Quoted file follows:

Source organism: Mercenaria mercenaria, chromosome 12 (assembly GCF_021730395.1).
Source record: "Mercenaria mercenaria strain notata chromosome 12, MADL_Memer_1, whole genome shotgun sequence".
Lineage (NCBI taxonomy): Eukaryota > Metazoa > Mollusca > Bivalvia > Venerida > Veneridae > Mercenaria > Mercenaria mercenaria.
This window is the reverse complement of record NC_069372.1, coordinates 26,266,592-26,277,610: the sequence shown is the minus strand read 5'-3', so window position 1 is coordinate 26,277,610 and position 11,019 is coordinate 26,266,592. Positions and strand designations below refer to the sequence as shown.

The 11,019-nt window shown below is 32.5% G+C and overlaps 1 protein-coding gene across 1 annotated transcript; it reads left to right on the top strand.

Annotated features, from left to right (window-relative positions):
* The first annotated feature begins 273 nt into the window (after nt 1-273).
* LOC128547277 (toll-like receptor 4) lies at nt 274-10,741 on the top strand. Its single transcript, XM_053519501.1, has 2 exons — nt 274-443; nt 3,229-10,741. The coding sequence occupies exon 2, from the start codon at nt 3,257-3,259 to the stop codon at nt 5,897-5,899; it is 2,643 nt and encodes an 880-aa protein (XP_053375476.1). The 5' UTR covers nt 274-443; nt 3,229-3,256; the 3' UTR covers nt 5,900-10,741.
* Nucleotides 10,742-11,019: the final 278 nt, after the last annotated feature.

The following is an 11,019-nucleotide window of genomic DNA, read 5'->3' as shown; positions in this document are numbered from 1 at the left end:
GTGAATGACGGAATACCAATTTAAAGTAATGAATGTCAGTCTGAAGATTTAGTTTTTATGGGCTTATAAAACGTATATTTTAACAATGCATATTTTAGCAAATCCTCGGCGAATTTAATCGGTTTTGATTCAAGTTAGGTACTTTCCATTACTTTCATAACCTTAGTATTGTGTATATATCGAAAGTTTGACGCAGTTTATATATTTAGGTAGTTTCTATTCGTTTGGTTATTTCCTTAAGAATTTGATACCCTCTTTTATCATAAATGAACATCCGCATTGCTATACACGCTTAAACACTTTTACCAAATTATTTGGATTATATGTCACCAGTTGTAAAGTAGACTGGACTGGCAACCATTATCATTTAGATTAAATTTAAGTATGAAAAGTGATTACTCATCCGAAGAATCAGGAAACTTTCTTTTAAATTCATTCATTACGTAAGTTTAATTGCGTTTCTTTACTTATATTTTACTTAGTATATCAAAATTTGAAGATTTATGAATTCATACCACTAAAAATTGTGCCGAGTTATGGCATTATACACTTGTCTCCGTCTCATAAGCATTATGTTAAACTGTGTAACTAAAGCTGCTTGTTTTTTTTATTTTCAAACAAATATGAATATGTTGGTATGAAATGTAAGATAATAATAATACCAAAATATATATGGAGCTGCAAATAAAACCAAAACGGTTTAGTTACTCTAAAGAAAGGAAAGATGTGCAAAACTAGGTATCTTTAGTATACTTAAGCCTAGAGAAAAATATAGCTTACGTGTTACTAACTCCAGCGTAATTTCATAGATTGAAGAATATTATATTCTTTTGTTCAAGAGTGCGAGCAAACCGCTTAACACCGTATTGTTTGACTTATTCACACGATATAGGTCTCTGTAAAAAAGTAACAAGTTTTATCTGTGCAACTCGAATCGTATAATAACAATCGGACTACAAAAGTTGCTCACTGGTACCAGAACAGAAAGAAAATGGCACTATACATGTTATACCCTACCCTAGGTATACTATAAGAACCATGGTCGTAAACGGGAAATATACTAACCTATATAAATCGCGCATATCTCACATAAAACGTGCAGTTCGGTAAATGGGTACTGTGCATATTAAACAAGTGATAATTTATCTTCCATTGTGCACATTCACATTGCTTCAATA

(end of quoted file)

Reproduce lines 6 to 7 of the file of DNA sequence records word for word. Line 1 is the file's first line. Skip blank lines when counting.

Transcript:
Annotated features, from left to right (window-relative positions):
* The first annotated feature begins 273 nt into the window (after nt 1-273).